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Interview with Gallaudet University's Jane Fernandes

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Tuesday, October 17, 2006; 4:21 PM

Washington Post Radio's Mike Moss interviewed the Post's Monica Norton and incoming Gallaudet University president Jane Fernandes about the protests over Fernandes' presidency and transition at the school. Dr. Fernandes spoke through an unidentified interpreter.

Mike Moss: Gallaudet University has been in a state of turmoil after a three day shutdown over the choice of Jane Fernandes to be the incoming president. The nationally renowned school for the deaf has reopened after 133 protesters were arrested. And joining us this morning to take a look into the situation is Post assistant Maryland editor Monica Norton joins us as does Jane Fernandes who is the president designate at Gallaudet University, and Ms. Fernandes will be represented by her sign language interpreter who is with us here this morning on Washington Post Radio. I want to thank y'all for joining us.

Let me begin with you Monica.

Monica Norton: Thank you.

Moss: What is it about Jane Fernandes that the students don't like?

Norton: Well students have given a number of reasons. When the protest began in May, it actually began with some black students and staff on campus upset about the presidential search process which had eliminated a strong black candidate in favor of three whites. There were also some faculty members who were upset that the board of trustees had not consulted them, and other students had said they didn't think that Dr. Fernandes would be a good representative for the community.

Moss: But why don't they think that she would be a good representative for their community?

Norton: Well, some have complained that in her tenure as provost there -- she has been provost -- for six years, they are upset about her leadership and that she has not exactly reached out to them

Moss: Let me turn now to Jane Fernandes, and again, she will be represented by her sign language interpreter. Ms. Fernandes, welcome to Washington Post Radio. I want to ask you whether you think in some way, shape, or form you are being discriminated against here by the student body which doesn't see you as deaf perhaps as they are?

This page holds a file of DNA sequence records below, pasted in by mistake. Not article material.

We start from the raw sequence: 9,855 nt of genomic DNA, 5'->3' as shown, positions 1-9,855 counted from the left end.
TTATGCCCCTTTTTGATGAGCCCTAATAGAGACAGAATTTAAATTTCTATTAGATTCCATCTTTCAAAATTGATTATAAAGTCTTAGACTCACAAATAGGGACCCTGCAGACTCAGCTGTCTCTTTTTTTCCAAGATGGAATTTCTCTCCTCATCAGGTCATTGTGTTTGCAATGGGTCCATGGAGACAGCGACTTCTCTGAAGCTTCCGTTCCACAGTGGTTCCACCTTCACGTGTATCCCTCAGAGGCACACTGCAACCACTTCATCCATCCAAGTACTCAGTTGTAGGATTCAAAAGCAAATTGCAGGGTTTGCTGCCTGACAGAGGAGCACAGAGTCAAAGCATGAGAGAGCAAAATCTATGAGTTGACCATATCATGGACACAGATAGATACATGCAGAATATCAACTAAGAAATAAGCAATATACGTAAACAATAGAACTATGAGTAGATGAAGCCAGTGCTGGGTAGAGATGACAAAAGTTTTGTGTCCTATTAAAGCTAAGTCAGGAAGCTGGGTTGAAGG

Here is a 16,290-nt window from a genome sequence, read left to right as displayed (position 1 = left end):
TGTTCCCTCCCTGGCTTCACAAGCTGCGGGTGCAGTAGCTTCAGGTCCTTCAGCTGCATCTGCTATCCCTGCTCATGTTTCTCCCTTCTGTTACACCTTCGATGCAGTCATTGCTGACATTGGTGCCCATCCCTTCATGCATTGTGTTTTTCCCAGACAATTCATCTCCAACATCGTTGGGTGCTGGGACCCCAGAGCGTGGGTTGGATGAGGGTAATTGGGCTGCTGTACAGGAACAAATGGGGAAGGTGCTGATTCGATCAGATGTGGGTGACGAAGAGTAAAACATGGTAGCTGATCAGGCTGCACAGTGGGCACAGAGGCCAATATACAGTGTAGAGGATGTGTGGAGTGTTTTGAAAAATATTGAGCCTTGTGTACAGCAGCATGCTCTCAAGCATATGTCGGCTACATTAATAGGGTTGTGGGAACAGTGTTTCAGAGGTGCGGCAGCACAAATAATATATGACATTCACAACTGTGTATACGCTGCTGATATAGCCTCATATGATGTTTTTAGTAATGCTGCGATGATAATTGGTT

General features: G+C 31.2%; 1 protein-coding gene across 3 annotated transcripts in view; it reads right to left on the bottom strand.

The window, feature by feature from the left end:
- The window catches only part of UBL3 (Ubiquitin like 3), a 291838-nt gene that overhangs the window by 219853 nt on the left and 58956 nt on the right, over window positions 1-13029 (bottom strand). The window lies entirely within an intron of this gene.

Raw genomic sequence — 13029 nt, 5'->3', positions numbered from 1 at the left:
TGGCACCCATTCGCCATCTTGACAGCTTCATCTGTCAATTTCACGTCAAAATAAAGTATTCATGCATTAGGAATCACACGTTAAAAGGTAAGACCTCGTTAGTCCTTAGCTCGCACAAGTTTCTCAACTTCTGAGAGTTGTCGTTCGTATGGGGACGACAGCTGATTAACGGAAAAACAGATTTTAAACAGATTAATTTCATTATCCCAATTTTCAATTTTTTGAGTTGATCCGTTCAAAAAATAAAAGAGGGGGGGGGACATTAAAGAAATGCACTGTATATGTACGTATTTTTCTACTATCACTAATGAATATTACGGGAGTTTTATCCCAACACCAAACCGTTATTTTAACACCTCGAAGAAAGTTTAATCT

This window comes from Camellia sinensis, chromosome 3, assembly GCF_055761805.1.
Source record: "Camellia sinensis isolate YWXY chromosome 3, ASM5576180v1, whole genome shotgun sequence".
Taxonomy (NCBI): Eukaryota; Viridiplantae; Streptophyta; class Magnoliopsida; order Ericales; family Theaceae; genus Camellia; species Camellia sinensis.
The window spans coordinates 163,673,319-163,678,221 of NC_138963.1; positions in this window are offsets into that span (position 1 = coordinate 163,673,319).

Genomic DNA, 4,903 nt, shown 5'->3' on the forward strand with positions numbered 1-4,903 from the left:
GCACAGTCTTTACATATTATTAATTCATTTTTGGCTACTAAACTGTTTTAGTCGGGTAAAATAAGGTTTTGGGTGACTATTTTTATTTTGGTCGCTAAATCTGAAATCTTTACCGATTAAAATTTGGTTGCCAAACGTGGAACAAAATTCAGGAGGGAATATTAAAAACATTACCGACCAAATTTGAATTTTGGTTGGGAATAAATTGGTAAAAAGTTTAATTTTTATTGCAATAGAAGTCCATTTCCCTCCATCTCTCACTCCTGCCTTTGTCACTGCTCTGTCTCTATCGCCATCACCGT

Jane Fernandes: Good morning, yes, I don't know. I was born deaf, so -- my mother is deaf, my brother is deaf, I have a niece who is deaf. So, if that's not deaf, I don't know how to explain what deaf is.

Moss: How do you feel about these protests? What do they say to you? Why do you think these students are so disliking of your selection that they are staging these protests, and in the case of 133 of them, getting themselves arrested?

Fernandes: I think that we are in a time of great change in the deaf community, and in any time of change, I think that that brings with it resistance and it brings fear and people are afraid of change, and I just happen to be in the position I am in right now, and I believe it's not really about me, and I'm not taking it personally. I believe there are some issues of decisions I made when I was provost that did not please some people on campus, and I believe that is a separate issue from what the deaf community is going through right now.


CONTINUED     1        >

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